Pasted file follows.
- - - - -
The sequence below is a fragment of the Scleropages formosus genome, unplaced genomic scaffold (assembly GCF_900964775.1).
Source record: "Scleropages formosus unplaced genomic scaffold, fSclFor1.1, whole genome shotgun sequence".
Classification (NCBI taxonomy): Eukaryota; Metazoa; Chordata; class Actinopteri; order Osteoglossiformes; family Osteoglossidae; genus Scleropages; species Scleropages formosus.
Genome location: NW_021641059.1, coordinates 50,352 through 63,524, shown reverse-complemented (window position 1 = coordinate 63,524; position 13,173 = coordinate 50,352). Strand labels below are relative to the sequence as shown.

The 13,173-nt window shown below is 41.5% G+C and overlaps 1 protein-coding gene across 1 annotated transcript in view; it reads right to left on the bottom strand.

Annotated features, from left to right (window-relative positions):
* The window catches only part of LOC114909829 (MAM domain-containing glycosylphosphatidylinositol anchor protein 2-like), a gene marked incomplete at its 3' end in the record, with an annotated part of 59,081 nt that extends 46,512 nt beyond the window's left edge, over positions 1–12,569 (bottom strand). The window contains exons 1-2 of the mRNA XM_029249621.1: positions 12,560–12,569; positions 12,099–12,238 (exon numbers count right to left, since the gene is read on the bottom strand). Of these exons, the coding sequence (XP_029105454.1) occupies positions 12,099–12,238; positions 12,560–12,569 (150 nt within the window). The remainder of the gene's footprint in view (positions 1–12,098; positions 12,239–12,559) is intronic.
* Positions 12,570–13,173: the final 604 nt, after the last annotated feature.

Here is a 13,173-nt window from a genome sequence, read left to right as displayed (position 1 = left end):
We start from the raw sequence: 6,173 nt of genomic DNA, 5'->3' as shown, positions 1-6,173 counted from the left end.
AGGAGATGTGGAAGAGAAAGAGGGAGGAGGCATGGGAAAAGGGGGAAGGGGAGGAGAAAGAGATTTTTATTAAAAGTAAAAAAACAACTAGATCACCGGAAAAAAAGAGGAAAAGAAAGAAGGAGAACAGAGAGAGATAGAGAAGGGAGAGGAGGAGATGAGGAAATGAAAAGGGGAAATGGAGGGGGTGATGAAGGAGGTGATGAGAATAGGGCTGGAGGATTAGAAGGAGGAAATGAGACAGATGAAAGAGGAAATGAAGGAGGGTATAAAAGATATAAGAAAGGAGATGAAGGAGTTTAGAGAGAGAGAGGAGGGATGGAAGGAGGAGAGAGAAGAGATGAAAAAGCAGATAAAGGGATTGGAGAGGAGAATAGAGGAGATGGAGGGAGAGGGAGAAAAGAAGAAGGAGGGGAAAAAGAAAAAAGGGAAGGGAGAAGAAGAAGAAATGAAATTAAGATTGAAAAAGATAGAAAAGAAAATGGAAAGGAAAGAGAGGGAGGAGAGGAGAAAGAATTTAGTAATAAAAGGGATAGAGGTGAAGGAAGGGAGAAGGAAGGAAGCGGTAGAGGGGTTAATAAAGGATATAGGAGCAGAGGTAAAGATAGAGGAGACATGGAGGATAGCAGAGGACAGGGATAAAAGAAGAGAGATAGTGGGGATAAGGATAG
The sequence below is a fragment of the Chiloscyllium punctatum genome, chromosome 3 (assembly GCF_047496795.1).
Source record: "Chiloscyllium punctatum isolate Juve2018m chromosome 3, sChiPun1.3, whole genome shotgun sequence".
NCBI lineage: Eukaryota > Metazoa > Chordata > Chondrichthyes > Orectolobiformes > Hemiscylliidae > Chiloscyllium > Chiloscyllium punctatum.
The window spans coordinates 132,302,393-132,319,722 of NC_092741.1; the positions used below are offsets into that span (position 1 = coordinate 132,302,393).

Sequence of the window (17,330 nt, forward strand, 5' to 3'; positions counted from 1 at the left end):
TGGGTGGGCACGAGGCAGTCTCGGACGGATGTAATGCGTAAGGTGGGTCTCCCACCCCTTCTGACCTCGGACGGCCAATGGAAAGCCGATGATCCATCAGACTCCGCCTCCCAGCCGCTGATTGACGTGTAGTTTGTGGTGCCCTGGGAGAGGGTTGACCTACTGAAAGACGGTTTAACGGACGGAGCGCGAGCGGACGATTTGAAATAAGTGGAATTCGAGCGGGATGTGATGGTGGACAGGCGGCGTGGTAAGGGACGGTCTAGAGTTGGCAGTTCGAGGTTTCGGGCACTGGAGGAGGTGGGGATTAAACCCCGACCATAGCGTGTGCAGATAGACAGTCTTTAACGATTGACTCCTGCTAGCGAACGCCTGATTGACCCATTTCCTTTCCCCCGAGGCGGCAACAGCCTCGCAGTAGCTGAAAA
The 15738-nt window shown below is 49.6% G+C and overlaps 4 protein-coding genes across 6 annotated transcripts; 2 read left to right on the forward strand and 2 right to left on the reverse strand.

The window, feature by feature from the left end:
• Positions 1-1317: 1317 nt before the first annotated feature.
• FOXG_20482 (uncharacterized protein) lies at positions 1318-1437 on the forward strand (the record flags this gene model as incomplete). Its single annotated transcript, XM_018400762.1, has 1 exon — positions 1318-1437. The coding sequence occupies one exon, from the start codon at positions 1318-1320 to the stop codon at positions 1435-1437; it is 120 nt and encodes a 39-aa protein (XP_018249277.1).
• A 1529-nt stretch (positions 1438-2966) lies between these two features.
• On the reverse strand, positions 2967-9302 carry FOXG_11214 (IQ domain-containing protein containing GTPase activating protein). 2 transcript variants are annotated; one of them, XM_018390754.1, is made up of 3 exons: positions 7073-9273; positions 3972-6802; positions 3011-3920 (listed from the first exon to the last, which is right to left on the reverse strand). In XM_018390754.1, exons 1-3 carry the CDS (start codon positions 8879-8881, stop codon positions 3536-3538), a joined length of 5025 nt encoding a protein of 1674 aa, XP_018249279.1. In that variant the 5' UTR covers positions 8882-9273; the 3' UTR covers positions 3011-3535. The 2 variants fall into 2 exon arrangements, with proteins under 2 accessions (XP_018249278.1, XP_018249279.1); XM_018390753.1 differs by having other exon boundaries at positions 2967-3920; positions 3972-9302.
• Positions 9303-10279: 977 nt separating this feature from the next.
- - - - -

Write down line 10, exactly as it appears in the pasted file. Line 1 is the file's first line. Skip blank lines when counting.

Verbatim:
We start from the raw sequence: 6,173 nt of genomic DNA, 5'->3' as shown, positions 1-6,173 counted from the left end.